The Coalition Government has presented its second budget, which has aptly been described by Finance Minister Ishaq Dar as ‘responsible’ and not politically motivated budget during a year when general elections are due. Though the Minister, understandably, did not dilate upon the most sensitive aspect of the budgetary proposals i.e. taxation measures, what he did mention conveyed a vivid impression that despite financial constraints and economic challenges, the Government has prepared a balanced and people/business friendly budget.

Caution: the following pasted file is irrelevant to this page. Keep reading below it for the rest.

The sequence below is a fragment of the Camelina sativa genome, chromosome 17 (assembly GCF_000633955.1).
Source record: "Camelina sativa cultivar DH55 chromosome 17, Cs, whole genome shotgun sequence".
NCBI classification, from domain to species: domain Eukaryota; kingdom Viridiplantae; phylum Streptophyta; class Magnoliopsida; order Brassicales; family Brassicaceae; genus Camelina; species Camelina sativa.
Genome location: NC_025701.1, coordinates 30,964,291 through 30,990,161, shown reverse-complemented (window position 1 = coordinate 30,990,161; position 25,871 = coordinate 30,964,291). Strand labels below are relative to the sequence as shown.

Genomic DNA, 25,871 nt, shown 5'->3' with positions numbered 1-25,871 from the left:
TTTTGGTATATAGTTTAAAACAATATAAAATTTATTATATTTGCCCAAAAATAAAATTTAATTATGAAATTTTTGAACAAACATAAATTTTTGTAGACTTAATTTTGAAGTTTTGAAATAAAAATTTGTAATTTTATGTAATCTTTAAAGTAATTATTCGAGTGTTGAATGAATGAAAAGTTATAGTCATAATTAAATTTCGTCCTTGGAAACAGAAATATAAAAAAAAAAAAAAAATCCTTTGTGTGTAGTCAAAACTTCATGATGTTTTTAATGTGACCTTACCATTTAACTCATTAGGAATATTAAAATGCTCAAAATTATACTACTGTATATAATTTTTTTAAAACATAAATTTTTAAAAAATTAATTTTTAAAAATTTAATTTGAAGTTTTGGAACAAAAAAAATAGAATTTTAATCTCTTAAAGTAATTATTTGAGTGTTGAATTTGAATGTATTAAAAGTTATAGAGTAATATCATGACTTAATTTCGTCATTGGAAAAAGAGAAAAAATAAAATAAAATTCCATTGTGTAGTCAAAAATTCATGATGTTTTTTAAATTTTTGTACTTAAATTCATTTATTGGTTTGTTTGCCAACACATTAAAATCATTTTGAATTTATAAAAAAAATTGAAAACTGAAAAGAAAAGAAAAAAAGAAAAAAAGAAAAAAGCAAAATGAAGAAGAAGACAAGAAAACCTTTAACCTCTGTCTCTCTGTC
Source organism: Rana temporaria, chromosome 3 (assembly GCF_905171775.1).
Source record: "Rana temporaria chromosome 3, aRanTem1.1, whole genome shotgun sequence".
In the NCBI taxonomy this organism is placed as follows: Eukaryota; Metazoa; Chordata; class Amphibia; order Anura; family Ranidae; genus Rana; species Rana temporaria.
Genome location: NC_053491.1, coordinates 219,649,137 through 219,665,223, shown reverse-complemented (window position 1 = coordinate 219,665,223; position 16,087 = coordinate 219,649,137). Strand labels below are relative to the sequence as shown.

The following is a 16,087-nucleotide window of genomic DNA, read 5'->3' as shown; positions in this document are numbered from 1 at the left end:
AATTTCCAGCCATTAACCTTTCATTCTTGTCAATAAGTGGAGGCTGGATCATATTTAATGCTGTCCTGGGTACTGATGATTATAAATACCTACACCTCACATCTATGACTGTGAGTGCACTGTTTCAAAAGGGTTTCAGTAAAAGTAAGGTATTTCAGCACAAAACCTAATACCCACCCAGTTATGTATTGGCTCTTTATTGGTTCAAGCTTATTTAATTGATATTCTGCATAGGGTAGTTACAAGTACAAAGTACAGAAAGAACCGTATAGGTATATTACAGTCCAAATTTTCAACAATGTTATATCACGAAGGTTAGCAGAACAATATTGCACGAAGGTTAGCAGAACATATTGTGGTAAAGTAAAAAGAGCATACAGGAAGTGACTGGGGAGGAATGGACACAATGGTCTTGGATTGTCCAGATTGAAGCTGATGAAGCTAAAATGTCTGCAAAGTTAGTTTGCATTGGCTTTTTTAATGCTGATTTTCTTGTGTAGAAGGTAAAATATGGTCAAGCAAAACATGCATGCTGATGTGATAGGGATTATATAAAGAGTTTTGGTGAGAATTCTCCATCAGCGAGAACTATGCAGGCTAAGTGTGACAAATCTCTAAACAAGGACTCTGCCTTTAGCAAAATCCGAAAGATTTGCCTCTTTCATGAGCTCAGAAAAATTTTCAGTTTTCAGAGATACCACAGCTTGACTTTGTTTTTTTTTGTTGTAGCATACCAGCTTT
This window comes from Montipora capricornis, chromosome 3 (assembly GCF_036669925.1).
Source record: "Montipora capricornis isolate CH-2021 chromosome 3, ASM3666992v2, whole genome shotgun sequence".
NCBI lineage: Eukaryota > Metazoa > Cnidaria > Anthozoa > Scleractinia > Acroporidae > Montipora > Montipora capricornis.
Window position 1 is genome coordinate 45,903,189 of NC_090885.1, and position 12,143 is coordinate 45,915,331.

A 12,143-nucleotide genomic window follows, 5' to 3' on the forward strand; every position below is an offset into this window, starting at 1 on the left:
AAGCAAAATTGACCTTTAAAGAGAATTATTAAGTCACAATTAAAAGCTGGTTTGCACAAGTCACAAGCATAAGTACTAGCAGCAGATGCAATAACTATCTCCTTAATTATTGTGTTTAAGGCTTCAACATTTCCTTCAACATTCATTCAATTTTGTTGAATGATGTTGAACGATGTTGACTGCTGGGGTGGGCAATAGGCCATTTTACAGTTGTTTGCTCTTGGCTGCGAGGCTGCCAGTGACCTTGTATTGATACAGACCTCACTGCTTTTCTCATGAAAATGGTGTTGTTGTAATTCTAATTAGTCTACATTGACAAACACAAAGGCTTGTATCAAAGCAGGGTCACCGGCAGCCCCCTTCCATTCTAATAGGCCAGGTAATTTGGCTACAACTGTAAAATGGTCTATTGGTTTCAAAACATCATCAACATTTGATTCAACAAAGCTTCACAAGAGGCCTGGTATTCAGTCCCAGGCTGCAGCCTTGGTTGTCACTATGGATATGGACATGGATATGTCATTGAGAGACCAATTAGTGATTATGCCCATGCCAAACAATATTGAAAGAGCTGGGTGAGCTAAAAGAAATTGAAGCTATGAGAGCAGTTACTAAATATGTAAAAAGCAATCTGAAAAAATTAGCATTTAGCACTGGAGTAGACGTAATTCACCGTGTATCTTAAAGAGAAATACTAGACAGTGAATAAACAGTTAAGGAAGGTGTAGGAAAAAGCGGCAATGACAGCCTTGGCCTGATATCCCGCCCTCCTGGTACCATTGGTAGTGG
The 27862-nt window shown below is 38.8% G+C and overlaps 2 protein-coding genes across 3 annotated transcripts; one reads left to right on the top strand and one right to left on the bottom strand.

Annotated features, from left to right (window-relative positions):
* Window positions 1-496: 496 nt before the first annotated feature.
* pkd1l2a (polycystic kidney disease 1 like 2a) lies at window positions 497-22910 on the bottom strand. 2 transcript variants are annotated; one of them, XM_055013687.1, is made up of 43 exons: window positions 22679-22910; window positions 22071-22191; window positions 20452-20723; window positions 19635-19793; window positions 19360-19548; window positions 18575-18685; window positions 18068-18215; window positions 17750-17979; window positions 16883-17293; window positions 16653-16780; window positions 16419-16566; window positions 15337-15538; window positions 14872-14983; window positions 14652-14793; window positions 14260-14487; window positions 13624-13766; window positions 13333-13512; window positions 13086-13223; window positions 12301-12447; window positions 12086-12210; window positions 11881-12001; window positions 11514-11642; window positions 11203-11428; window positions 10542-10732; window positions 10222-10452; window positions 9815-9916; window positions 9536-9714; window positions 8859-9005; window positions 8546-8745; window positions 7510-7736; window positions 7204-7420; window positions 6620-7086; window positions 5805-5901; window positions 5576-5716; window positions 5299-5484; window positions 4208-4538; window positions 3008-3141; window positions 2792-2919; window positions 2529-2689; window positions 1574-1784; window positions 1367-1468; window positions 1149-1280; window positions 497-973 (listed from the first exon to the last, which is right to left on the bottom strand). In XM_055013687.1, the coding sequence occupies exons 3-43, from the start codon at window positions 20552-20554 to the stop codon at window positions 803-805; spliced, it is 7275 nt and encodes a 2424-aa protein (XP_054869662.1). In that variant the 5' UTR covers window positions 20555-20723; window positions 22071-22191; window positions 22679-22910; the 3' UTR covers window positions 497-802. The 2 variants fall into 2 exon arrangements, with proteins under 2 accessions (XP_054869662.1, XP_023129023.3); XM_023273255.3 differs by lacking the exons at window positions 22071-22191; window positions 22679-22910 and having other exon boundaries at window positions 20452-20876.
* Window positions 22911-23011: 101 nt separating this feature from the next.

The budgetary proposals, no doubt, have the potential to spur growth in different areas of the national economy and subject to proper utilization of allocations for development and judicious implementation of the incentives for various sectors the Government might achieve the GDP growth target of 3.5 percent, which otherwise is modest one. As non-stop inflation is the most serious concern of each and every citizen of the country but fixed income groups are worse affected, the most striking feature of the new budget is the relief that the Finance Minister announced for Government servants and pensioners. A salary increase ranging from 30 to 35% and 17.5 % hike in pensions would surely help mitigate sufferings of the civil servants and retired people. Minimum wage within Islamabad Capital Territory (ICT) has been increased from the existing 25000 to 32000 rupees and hopefully this would be replicated by the provinces, Azad Kashmir and GB. The EOIB would increase pension from the existing Rs. 8500 to 10000 but keeping in view the rate of inflation this needs to be enhanced further. The budget contains proposals to provide relief to disadvantaged segments of the society as the Government has pledged to pay back HBFC loan of widows upto one million rupee while investment limits for Shuhada and pension account under National Savings have been increased significantly. A pension fund is being instituted to take care of future liabilities on this account while various initiatives under BISP and PM’s Youth Programme have been expanded and improved upon. Extensive incentives have been proposed in the budget for agriculture, IT, SMEs, and industrial and export sectors, which would go a long way in exploiting the maximum potential of these sectors. IT has been given the status of SME sector enabling it to benefit from concessional rate of taxation while an Export Council of Pakistan is being set up to monitor export-related issues on a regular basis. The budget envisages liberal incentives for Overseas Pakistanis that would encourage them to remit more to their homeland. Laudable initiatives are also proposed for the education sector, especially higher education, women empowerment and construction sector. The budget has the potential to promote economic activities and provide much-needed relief to different segments of the society but much depends on actual implementation and whether or not there would be mini budgets or change of course during the year.